What I Learned Photographing the Vietnam War: Dick Durrance at TEDxMileHigh (Transcript)

Following is the full transcript of photographer Dick Durrance’s TEDx Talk: What I Learned Photographing the Vietnam War at TEDxMileHigh conference. To learn more about the speaker, read the bio here.

Like 1,800,000 men, I got drafted. And when that draft notice came, I felt like I was going to be snatched away from my dream of being a photojournalist.

Now, we all know that soldiers are still being sent into combat, but because we no longer have a draft, most people have no idea what soldiers go through when they’re trained to fight, sent in to battle and return home.

And so what I’d like to share with you today are a series of photographs and stories from a photographic journal I kept from the moment I reported for duty until I returned from my tour in Vietnam. And what I hope you take away from today is a fuller sense of what soldiers go through and how it affects them.

On January 30th 1966, I reported for duty. I had no idea what to expect. Once inside, we waited and waited and waited. And then suddenly we were standing up, right hands raised, been sworn in. Before we could even think about what had just happened, we were whisked away to a train that would take us from our homes, our families and our friends to Fort Jackson, South Carolina, for training. It was a long, lonely ride from everything we knew to we knew not what.

And when we stepped off that train in Fort Jackson, I was wondering, “Am I ready for this?” “Man, I’m about to be melted down, recast as a warrior, and handed to the president to do with as he wishes.” That afternoon we joined the longest line I’d ever seen in my life to get poked and prodded, shorn like sheep, stripped of our civilian clothes and our civilian identities.

The training started with the drill instructors whipping us into shape and teaching us to march. I’ve got to tell you something. Marching is not as easy as it looks. We couldn’t get 10 paces without getting out of step. But then the training got real. They issued us rifles. We were shooting at cardboard silhouettes of men, but I couldn’t help feeling that real men would seem just as unreal.

Think about it. If you saw someone as a mother’s son or a little boy’s father, could you pull the trigger? And then the training got even more real. We started hand to hand combat training, and I heard myself yelling, “Kill! Kill! Kill!” It ran against everything I’d ever been taught.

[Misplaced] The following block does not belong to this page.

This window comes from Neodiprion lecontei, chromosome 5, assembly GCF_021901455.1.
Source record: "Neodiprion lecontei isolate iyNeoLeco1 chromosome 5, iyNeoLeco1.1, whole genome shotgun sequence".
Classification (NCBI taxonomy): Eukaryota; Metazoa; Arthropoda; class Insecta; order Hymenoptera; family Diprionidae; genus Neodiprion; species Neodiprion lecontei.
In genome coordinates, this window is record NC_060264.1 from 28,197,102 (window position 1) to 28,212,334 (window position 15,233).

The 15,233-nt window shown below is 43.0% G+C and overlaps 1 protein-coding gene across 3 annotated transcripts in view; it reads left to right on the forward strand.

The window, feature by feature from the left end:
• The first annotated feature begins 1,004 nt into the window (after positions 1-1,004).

As we continued to pound through the hot summer days, I could see that the drill instructors were molding us into a tight-knit team that would have its back. Each guy would have the other guy’s back when the shit hit the fan. As we neared the end of the training, it was clear: we’d learned how to be soldiers, we’d learned how to work as teams, and we’d learned how to kill.

And after graduation, we marched off into war. Most of the guys got sent to Vietnam. I, incredibly enough, got assigned to the Department of Army Special Photographic Office, called DASPO. I was thrilled. I was going to be a photojournalist after all, shooting assignments for The Pentagon that would take me for all over Vietnam, from the DMZ in the North to the Mekong Delta in the South.

And before I knew it, I was prowling the streets of Saigon. And on a hot afternoon, 35 miles northwest of Saigon, I photographed my first firefight. And I couldn’t believe how loud it was. There was the roar of the tanks, the “boom” of their big guns, the “ra-ta-ta-ta” of the machine guns. It was deafening and disorienting.

And as I zigzagged through the debris, darting from tree to tree, taking cover where I could find it, I realized that I was so focused on photographing that I never even thought about the danger until the guy right there got hit. And after that, all I could think about was the danger.

Well, that afternoon four guys got wounded, but their buddies had their backs, and that made all the difference that day as it does every day in combat. I realized that I was just going to have to suck it up and somehow come to terms with the fear that comes with fighting. And that’s just what I did when I flew into the Mekong Delta to join the Riverine Force on patrol.

We spent a day moving up and down canals, constantly scanning the shore, looking for enemy soldiers who could be hiding in those trees just waiting to blow us out of the water. We felt like sitting ducks. It’s an awful, awful feeling. I did it for a day and I was rattled. Those guys did it for a year. What did that do to their minds?

And I was still thinking about the impact that fighting has on guys’ minds when I flew into the central highlands to a little base that had been carved out of the jungle. The air was hot and humid and filled with the buzzing of insects, as I made my way across the base to join a unit that was about to plunge into that jungle to try and stop enemy soldiers crossing from Cambodia into South Vietnam.

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